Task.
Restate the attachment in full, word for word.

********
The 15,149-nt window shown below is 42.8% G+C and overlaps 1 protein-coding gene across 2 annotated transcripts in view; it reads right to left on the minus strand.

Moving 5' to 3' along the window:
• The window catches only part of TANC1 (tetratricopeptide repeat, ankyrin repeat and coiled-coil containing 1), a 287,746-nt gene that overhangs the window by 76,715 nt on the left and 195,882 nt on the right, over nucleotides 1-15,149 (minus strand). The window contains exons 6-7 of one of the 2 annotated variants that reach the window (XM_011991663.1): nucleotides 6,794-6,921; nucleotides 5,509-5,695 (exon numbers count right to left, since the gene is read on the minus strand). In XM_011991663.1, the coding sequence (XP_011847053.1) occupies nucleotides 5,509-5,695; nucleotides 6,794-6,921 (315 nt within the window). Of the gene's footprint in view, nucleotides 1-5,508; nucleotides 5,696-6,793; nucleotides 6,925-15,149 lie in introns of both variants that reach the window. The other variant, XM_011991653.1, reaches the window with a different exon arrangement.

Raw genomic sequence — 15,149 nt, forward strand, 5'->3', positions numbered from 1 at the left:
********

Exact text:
The 15,149-nt window shown below is 42.8% G+C and overlaps 1 protein-coding gene across 2 annotated transcripts in view; it reads right to left on the minus strand.

Moving 5' to 3' along the window:
• The window catches only part of TANC1 (tetratricopeptide repeat, ankyrin repeat and coiled-coil containing 1), a 287,746-nt gene that overhangs the window by 76,715 nt on the left and 195,882 nt on the right, over nucleotides 1-15,149 (minus strand). The window contains exons 6-7 of one of the 2 annotated variants that reach the window (XM_011991663.1): nucleotides 6,794-6,921; nucleotides 5,509-5,695 (exon numbers count right to left, since the gene is read on the minus strand). In XM_011991663.1, the coding sequence (XP_011847053.1) occupies nucleotides 5,509-5,695; nucleotides 6,794-6,921 (315 nt within the window). Of the gene's footprint in view, nucleotides 1-5,508; nucleotides 5,696-6,793; nucleotides 6,925-15,149 lie in introns of both variants that reach the window. The other variant, XM_011991653.1, reaches the window with a different exon arrangement.

Raw genomic sequence — 15,149 nt, forward strand, 5'->3', positions numbered from 1 at the left: